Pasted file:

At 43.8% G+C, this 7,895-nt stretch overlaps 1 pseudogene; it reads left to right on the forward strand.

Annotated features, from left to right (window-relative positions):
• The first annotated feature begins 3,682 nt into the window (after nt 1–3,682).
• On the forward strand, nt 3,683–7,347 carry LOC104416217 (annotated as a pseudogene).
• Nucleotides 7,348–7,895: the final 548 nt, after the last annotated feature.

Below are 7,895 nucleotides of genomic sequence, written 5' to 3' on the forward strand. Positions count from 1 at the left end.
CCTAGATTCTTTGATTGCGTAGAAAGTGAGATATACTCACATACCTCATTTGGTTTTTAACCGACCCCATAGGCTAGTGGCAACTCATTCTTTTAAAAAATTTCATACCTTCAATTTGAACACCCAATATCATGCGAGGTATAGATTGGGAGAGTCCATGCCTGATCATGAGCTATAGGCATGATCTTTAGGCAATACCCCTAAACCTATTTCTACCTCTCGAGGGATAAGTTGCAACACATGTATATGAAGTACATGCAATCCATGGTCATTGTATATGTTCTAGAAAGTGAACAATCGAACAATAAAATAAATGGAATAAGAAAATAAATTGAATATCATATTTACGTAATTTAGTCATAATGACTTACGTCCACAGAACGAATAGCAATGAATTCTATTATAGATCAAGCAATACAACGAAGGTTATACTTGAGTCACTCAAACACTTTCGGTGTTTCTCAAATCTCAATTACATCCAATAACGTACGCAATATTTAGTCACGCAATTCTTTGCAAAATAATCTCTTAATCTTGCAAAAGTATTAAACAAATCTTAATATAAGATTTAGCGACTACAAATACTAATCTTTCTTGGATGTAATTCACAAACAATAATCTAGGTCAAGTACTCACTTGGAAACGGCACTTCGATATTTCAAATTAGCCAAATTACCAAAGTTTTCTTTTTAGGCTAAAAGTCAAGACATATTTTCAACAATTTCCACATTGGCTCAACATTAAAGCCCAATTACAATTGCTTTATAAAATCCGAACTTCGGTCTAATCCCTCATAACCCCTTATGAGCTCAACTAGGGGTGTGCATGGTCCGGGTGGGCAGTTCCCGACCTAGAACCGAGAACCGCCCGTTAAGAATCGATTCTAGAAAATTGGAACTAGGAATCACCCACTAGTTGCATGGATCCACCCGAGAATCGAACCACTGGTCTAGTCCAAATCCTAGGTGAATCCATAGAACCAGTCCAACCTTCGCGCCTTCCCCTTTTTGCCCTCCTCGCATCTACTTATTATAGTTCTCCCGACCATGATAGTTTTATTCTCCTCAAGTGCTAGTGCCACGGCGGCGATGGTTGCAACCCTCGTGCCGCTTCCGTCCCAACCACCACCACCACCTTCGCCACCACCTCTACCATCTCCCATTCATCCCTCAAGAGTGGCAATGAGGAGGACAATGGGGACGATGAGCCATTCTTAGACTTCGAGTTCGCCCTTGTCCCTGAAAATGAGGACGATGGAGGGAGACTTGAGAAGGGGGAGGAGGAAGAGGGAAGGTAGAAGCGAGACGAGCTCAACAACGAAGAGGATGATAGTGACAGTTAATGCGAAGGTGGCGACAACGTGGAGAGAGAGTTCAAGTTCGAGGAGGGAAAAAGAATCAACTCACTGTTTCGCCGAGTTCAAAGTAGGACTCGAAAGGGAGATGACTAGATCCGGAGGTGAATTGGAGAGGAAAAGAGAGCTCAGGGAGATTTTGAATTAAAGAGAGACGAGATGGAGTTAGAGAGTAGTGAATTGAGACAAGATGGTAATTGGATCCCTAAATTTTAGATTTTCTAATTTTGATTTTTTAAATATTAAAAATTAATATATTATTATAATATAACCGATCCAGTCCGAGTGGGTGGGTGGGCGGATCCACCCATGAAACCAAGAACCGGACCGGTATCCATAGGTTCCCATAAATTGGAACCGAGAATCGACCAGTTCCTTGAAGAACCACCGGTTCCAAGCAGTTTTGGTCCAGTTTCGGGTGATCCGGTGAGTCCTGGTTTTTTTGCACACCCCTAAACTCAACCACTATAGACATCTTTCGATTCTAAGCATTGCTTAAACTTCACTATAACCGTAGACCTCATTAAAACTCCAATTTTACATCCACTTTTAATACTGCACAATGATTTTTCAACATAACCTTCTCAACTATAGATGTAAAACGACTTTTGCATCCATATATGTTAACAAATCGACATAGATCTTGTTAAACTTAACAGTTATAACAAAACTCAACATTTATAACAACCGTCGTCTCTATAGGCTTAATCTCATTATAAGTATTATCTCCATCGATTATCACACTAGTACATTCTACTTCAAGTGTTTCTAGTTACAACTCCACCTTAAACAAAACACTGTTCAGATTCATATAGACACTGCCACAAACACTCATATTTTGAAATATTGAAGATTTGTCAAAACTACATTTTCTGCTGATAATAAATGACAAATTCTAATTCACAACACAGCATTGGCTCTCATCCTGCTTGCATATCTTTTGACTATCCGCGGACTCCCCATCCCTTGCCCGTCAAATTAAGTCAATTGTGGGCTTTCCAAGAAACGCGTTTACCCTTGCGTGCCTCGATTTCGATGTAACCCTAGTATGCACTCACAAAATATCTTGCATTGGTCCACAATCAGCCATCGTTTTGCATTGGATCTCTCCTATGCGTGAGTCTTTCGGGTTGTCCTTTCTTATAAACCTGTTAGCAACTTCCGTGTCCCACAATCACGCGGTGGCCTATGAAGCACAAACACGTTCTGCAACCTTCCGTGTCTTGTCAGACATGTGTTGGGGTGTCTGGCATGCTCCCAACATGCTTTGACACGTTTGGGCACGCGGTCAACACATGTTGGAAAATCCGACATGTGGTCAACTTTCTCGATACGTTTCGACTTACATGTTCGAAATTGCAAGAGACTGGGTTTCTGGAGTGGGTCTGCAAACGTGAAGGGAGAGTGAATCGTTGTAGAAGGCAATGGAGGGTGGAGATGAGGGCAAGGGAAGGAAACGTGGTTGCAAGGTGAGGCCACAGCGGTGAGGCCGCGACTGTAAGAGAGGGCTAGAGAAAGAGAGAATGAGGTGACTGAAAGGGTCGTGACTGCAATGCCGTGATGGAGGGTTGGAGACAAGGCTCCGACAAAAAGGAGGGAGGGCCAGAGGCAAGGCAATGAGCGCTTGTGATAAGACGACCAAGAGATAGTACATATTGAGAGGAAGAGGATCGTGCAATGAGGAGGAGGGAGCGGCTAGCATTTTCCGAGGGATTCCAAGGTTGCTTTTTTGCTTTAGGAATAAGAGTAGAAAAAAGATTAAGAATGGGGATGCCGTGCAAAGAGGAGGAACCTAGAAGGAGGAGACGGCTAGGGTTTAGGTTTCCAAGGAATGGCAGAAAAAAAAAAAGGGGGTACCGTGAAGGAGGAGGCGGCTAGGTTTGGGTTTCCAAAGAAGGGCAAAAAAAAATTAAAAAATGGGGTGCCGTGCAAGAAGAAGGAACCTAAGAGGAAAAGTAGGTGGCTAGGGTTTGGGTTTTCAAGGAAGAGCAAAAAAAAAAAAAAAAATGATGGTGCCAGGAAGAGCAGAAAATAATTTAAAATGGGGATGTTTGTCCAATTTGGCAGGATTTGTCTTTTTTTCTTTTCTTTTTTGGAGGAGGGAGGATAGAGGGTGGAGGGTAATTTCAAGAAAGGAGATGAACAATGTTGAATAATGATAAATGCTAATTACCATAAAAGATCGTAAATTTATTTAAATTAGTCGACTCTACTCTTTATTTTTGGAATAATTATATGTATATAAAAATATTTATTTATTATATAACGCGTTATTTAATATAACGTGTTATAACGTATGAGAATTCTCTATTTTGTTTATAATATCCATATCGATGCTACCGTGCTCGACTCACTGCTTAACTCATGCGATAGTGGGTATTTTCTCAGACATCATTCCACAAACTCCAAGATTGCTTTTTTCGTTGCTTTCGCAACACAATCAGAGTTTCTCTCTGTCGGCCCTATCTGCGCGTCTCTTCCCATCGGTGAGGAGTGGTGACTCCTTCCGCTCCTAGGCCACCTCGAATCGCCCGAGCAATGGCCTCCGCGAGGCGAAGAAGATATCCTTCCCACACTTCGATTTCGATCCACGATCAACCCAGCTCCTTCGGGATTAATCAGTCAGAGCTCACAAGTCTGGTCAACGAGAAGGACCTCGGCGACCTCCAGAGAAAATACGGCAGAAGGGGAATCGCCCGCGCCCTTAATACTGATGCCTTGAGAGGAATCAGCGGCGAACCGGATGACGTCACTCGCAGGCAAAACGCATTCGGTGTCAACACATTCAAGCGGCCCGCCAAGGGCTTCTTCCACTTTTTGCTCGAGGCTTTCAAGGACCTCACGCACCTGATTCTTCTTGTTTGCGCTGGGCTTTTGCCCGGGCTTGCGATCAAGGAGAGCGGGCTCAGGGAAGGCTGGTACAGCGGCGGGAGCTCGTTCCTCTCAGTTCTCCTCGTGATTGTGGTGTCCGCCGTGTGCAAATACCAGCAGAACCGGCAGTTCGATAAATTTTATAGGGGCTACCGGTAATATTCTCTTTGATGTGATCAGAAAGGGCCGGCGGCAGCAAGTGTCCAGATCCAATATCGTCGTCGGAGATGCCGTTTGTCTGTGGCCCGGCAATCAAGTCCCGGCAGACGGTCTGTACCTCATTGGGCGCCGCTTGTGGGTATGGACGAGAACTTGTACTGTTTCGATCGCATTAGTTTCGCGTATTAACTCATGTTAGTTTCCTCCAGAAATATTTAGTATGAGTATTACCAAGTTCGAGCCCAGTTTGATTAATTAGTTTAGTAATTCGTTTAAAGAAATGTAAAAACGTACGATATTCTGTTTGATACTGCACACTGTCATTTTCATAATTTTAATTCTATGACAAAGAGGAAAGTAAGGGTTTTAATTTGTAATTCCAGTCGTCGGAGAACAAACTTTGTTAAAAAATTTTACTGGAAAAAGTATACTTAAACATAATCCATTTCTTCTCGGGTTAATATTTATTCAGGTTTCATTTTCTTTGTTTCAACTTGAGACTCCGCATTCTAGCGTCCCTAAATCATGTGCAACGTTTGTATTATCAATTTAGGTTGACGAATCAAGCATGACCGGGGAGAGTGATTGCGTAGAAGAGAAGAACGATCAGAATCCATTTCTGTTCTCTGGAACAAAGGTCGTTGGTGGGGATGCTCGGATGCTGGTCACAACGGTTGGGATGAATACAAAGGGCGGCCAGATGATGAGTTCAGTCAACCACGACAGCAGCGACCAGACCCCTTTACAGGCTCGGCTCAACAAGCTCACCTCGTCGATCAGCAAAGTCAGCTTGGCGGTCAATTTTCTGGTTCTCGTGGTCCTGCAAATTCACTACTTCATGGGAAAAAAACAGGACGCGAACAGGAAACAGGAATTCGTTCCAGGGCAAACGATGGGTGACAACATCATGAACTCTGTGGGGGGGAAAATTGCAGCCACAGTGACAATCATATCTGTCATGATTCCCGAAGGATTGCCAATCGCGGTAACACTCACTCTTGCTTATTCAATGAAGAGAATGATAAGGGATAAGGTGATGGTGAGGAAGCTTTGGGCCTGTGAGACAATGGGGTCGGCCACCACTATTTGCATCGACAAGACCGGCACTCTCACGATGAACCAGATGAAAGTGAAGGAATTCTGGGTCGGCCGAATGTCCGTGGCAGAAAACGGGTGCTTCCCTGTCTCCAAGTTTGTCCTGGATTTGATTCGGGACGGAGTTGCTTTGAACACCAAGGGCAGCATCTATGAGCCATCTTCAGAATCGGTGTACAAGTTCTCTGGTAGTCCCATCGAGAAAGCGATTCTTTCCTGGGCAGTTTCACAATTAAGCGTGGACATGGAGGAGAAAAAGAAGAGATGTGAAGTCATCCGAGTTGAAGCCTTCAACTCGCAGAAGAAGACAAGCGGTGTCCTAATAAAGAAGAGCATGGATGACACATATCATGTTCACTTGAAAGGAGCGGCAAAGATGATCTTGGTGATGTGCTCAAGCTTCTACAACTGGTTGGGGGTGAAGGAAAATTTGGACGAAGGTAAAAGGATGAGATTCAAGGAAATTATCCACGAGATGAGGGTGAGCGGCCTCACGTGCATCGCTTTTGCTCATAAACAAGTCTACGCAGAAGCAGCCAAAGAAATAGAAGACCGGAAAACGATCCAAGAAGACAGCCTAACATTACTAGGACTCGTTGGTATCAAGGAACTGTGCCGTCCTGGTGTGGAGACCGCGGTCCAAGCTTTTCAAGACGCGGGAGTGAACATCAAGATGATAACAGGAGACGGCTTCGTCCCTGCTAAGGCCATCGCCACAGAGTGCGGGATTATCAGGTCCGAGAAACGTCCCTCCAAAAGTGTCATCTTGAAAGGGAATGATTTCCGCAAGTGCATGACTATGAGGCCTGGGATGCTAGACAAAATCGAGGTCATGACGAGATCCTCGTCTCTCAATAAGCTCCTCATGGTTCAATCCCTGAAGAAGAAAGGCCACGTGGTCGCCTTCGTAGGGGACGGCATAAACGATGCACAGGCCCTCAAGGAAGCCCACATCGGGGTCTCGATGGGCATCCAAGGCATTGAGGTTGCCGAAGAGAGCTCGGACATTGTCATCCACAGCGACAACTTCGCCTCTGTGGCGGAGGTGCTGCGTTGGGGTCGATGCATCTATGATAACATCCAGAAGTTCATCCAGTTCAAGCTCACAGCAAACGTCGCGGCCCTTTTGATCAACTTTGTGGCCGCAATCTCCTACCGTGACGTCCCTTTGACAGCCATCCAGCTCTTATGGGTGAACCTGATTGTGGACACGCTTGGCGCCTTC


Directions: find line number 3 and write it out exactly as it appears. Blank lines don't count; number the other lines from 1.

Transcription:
• The first annotated feature begins 3,682 nt into the window (after nt 1–3,682).